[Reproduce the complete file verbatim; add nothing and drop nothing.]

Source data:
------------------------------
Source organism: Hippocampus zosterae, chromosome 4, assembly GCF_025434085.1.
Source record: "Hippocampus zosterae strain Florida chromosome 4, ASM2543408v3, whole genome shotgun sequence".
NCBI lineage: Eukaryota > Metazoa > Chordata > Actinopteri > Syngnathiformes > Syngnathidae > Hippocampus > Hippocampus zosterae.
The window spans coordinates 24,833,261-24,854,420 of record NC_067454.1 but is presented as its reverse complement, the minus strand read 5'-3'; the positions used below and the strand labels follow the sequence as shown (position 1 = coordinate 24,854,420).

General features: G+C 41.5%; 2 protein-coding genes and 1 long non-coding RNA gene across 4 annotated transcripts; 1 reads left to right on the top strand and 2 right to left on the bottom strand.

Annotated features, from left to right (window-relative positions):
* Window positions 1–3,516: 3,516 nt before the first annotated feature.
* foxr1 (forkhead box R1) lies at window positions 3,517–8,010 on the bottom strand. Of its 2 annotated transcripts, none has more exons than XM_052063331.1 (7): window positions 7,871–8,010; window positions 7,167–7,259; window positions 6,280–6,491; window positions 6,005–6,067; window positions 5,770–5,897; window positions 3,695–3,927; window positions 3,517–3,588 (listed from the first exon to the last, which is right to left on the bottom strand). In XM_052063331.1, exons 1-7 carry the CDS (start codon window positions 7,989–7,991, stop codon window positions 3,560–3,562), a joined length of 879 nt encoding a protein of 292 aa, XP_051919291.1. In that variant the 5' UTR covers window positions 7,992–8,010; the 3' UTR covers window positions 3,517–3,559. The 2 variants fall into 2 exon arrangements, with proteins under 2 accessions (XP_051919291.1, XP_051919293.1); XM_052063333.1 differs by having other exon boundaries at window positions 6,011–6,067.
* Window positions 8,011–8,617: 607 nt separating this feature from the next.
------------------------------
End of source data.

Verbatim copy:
Source organism: Hippocampus zosterae, chromosome 4, assembly GCF_025434085.1.
Source record: "Hippocampus zosterae strain Florida chromosome 4, ASM2543408v3, whole genome shotgun sequence".
NCBI lineage: Eukaryota > Metazoa > Chordata > Actinopteri > Syngnathiformes > Syngnathidae > Hippocampus > Hippocampus zosterae.
The window spans coordinates 24,833,261-24,854,420 of record NC_067454.1 but is presented as its reverse complement, the minus strand read 5'-3'; the positions used below and the strand labels follow the sequence as shown (position 1 = coordinate 24,854,420).

General features: G+C 41.5%; 2 protein-coding genes and 1 long non-coding RNA gene across 4 annotated transcripts; 1 reads left to right on the top strand and 2 right to left on the bottom strand.

Annotated features, from left to right (window-relative positions):
* Window positions 1–3,516: 3,516 nt before the first annotated feature.
* foxr1 (forkhead box R1) lies at window positions 3,517–8,010 on the bottom strand. Of its 2 annotated transcripts, none has more exons than XM_052063331.1 (7): window positions 7,871–8,010; window positions 7,167–7,259; window positions 6,280–6,491; window positions 6,005–6,067; window positions 5,770–5,897; window positions 3,695–3,927; window positions 3,517–3,588 (listed from the first exon to the last, which is right to left on the bottom strand). In XM_052063331.1, exons 1-7 carry the CDS (start codon window positions 7,989–7,991, stop codon window positions 3,560–3,562), a joined length of 879 nt encoding a protein of 292 aa, XP_051919291.1. In that variant the 5' UTR covers window positions 7,992–8,010; the 3' UTR covers window positions 3,517–3,559. The 2 variants fall into 2 exon arrangements, with proteins under 2 accessions (XP_051919291.1, XP_051919293.1); XM_052063333.1 differs by having other exon boundaries at window positions 6,011–6,067.
* Window positions 8,011–8,617: 607 nt separating this feature from the next.